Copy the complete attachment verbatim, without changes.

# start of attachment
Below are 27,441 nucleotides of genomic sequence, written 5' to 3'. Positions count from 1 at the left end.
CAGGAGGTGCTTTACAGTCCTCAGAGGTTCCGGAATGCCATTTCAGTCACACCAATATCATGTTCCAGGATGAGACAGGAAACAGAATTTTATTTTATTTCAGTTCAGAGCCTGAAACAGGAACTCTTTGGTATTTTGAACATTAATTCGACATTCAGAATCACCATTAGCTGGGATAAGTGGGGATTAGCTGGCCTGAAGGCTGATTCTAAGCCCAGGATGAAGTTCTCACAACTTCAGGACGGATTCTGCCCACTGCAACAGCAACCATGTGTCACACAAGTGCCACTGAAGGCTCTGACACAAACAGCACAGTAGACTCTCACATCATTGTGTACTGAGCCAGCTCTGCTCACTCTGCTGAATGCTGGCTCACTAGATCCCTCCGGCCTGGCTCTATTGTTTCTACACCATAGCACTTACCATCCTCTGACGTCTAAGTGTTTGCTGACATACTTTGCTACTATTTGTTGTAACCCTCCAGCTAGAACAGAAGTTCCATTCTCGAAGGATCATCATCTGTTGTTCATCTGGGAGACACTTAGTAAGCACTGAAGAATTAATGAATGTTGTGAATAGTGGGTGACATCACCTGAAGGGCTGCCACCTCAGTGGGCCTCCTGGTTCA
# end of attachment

Below are 27,441 nucleotides of genomic sequence, written 5' to 3'. Positions count from 1 at the left end.
CAGGAGGTGCTTTACAGTCCTCAGAGGTTCCGGAATGCCATTTCAGTCACACCAATATCATGTTCCAGGATGAGACAGGAAACAGAATTTTATTTTATTTCAGTTCAGAGCCTGAAACAGGAACTCTTTGGTATTTTGAACATTAATTCGACATTCAGAATCACCATTAGCTGGGATAAGTGGGGATTAGCTGGCCTGAAGGCTGATTCTAAGCCCAGGATGAAGTTCTCACAACTTCAGGACGGATTCTGCCCACTGCAACAGCAACCATGTGTCACACAAGTGCCACTGAAGGCTCTGACACAAACAGCACAGTAGACTCTCACATCATTGTGTACTGAGCCAGCTCTGCTCACTCTGCTGAATGCTGGCTCACTAGATCCCTCCGGCCTGGCTCTATTGTTTCTACACCATAGCACTTACCATCCTCTGACGTCTAAGTGTTTGCTGACATACTTTGCTACTATTTGTTGTAACCCTCCAGCTAGAACAGAAGTTCCATTCTCGAAGGATCATCATCTGTTGTTCATCTGGGAGACACTTAGTAAGCACTGAAGAATTAATGAATGTTGTGAATAGTGGGTGACATCACCTGAAGGGCTGCCACCTCAGTGGGCCTCCTGGTTCA